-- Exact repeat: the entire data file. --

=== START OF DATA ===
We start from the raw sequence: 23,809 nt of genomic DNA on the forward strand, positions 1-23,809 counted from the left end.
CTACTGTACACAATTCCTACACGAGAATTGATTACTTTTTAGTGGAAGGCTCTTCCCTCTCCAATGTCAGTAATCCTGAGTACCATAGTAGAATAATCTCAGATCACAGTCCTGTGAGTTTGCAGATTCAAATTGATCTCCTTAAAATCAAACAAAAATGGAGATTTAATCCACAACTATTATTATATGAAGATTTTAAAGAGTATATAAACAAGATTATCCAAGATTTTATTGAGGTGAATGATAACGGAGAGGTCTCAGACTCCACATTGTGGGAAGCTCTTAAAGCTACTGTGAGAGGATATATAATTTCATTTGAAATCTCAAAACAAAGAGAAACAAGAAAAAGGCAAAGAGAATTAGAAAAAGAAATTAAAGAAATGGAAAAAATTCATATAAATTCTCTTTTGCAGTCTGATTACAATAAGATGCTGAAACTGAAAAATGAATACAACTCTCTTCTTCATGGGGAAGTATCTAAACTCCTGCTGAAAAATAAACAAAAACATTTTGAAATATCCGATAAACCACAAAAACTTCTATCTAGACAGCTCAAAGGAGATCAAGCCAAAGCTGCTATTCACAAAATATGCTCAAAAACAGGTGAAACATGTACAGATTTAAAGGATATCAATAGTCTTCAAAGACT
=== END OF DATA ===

We start from the raw sequence: 23,809 nt of genomic DNA on the forward strand, positions 1-23,809 counted from the left end.
CTACTGTACACAATTCCTACACGAGAATTGATTACTTTTTAGTGGAAGGCTCTTCCCTCTCCAATGTCAGTAATCCTGAGTACCATAGTAGAATAATCTCAGATCACAGTCCTGTGAGTTTGCAGATTCAAATTGATCTCCTTAAAATCAAACAAAAATGGAGATTTAATCCACAACTATTATTATATGAAGATTTTAAAGAGTATATAAACAAGATTATCCAAGATTTTATTGAGGTGAATGATAACGGAGAGGTCTCAGACTCCACATTGTGGGAAGCTCTTAAAGCTACTGTGAGAGGATATATAATTTCATTTGAAATCTCAAAACAAAGAGAAACAAGAAAAAGGCAAAGAGAATTAGAAAAAGAAATTAAAGAAATGGAAAAAATTCATATAAATTCTCTTTTGCAGTCTGATTACAATAAGATGCTGAAACTGAAAAATGAATACAACTCTCTTCTTCATGGGGAAGTATCTAAACTCCTGCTGAAAAATAAACAAAAACATTTTGAAATATCCGATAAACCACAAAAACTTCTATCTAGACAGCTCAAAGGAGATCAAGCCAAAGCTGCTATTCACAAAATATGCTCAAAAACAGGTGAAACATGTACAGATTTAAAGGATATCAATAGTCTTCAAAGACT